On this episode of #GrammarSeries, we are going to learn the appropriate use of ‘’who’’ and ‘‘whom’’.
For a long time, a lot of people have been confused regarding the use of these two pronouns. It’s time to clear the air.
Who is used in the subjective case and is usually followed by a verb (but not in all cases).
Whom, on the other hand, is used in the objective case and is usually followed by a preposition or a pronoun.
Let’s examine this example together.
With who/whom did she sing the song?
The answer here, is ‘‘whom’’ because of the preposition ‘‘with’’. However, this method does not always work.
In the case of a question such as this, we can simply attempt to answer the question using a pronoun.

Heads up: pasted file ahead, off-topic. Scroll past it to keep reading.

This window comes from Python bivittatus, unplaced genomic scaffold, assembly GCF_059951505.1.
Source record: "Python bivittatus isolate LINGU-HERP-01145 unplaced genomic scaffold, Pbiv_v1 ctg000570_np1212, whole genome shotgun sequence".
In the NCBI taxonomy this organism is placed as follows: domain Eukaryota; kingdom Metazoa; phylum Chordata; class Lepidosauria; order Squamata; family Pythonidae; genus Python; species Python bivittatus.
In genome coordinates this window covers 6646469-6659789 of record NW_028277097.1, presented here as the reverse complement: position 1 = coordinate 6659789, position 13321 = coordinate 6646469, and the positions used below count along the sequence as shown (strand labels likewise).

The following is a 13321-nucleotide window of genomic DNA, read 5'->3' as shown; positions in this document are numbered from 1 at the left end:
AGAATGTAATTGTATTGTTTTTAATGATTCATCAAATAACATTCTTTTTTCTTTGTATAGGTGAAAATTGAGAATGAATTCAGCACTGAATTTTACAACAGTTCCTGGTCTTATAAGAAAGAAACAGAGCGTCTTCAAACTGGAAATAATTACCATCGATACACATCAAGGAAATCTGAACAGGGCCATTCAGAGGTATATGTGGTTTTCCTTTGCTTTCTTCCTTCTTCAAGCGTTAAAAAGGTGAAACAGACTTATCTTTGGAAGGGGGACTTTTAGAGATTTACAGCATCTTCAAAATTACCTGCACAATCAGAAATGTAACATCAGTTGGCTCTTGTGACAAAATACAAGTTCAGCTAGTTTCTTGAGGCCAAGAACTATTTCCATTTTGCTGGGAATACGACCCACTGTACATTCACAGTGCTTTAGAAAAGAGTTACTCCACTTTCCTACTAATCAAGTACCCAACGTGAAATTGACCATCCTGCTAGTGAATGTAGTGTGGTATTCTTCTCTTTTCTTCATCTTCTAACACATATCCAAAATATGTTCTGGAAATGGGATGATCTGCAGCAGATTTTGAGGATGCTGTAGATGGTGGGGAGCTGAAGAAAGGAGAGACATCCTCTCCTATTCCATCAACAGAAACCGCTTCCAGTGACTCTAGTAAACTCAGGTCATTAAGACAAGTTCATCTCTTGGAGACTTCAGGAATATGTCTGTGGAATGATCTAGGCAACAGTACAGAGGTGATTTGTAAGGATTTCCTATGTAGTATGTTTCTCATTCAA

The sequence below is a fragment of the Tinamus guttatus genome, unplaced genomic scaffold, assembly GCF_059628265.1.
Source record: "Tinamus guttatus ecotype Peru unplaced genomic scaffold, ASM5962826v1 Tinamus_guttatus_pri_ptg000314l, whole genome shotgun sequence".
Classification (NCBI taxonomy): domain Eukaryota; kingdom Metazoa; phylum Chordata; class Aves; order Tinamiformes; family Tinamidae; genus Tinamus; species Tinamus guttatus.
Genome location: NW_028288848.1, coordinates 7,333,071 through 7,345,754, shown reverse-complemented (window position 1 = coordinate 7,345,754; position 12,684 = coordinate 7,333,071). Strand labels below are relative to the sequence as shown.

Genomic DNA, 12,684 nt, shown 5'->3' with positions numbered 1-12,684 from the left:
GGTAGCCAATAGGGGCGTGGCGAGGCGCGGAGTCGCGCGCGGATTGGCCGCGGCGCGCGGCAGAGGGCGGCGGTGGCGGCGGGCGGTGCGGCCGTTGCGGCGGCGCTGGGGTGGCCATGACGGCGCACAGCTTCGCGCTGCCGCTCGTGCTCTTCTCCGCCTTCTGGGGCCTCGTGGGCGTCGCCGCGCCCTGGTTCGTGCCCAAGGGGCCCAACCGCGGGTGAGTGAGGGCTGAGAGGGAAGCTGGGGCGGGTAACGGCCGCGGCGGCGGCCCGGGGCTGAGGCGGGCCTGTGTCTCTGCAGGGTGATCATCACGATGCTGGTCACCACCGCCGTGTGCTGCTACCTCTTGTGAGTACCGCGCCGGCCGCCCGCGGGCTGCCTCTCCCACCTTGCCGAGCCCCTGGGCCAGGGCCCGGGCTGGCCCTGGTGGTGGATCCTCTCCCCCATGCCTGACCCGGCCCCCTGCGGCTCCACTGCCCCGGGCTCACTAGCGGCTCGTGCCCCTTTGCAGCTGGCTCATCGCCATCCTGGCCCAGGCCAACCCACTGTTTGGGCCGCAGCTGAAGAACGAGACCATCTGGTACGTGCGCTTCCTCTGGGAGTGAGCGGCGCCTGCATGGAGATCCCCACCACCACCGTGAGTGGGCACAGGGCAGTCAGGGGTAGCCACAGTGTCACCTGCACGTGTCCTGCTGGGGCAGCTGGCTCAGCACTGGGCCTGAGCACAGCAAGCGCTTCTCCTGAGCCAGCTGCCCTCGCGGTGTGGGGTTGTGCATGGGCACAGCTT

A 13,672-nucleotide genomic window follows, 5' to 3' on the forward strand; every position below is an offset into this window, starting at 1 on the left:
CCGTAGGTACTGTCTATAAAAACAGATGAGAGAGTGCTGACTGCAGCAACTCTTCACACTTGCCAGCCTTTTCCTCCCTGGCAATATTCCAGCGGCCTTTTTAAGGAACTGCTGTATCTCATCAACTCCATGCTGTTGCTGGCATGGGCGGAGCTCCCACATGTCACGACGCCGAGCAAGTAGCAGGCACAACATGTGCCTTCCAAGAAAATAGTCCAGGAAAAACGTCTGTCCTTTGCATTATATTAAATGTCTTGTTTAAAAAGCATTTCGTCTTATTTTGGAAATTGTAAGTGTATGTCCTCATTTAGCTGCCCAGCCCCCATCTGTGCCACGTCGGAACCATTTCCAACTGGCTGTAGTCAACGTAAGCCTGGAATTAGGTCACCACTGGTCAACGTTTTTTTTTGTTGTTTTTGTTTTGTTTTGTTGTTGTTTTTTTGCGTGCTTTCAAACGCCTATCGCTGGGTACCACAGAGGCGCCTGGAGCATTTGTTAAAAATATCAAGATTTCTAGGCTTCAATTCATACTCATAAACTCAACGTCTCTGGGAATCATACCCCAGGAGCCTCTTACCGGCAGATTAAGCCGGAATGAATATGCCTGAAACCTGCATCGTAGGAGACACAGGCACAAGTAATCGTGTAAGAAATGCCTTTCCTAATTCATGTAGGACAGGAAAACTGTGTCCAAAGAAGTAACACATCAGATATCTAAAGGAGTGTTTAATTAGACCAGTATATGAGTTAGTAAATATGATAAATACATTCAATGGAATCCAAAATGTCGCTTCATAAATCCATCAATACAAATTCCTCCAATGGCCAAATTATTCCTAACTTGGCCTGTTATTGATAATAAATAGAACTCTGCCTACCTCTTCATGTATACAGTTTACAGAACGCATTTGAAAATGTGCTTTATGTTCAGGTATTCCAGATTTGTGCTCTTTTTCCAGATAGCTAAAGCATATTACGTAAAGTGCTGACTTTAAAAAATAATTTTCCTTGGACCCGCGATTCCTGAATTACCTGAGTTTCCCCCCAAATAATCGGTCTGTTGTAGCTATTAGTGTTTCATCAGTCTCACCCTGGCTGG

She sang the song with ‘‘him, her, them, us’’.
These pronouns are used in the subjective case; that is, they function as objects in sentences.
Who/whom did you see at the study session? I saw him. The answer is: ‘‘Whom’’ did you see at the study session.’’
The woman who/whom sat beside me in church has two dogs. She sits beside me. Therefore, ‘‘who’’ is the correct answer.
Note: This rule works for whoever and whomever.